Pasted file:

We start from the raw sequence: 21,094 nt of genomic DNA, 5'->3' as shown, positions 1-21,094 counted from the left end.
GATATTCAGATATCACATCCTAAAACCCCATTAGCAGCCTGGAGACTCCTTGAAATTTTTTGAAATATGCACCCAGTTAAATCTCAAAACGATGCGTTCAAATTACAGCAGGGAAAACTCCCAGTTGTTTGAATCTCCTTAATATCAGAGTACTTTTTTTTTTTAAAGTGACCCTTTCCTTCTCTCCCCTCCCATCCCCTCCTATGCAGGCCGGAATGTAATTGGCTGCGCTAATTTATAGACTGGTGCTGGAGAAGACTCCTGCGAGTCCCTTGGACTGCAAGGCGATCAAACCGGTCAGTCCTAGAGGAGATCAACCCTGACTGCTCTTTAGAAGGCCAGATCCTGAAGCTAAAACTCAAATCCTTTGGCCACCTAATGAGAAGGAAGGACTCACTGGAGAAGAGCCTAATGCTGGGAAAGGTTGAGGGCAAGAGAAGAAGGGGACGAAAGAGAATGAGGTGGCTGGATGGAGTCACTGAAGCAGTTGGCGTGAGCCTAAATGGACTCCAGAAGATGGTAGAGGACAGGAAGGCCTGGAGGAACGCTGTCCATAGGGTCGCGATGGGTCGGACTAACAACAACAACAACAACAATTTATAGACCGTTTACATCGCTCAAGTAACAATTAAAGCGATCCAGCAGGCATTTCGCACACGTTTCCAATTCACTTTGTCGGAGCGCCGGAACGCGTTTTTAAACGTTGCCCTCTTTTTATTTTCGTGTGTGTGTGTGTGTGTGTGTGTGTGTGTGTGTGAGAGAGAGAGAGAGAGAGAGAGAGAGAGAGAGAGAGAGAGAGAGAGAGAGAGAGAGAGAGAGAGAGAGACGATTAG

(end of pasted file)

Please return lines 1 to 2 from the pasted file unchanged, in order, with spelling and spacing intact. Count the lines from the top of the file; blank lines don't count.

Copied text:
We start from the raw sequence: 21,094 nt of genomic DNA, 5'->3' as shown, positions 1-21,094 counted from the left end.
GATATTCAGATATCACATCCTAAAACCCCATTAGCAGCCTGGAGACTCCTTGAAATTTTTTGAAATATGCACCCAGTTAAATCTCAAAACGATGCGTTCAAATTACAGCAGGGAAAACTCCCAGTTGTTTGAATCTCCTTAATATCAGAGTACTTTTTTTTTTTAAAGTGACCCTTTCCTTCTCTCCCCTCCCATCCCCTCCTATGCAGGCCGGAATGTAATTGGCTGCGCTAATTTATAGACTGGTGCTGGAGAAGACTCCTGCGAGTCCCTTGGACTGCAAGGCGATCAAACCGGTCAGTCCTAGAGGAGATCAACCCTGACTGCTCTTTAGAAGGCCAGATCCTGAAGCTAAAACTCAAATCCTTTGGCCACCTAATGAGAAGGAAGGACTCACTGGAGAAGAGCCTAATGCTGGGAAAGGTTGAGGGCAAGAGAAGAAGGGGACGAAAGAGAATGAGGTGGCTGGATGGAGTCACTGAAGCAGTTGGCGTGAGCCTAAATGGACTCCAGAAGATGGTAGAGGACAGGAAGGCCTGGAGGAACGCTGTCCATAGGGTCGCGATGGGTCGGACTAACAACAACAACAACAACAATTTATAGACCGTTTACATCGCTCAAGTAACAATTAAAGCGATCCAGCAGGCATTTCGCACACGTTTCCAATTCACTTTGTCGGAGCGCCGGAACGCGTTTTTAAACGTTGCCCTCTTTTTATTTTCGTGTGTGTGTGTGTGTGTGTGTGTGTGTGTGTGTGAGAGAGAGAGAGAGAGAGAGAGAGAGAGAGAGAGAGAGAGAGAGAGAGAGAGAGAGAGAGAGAGAGAGACGATTAG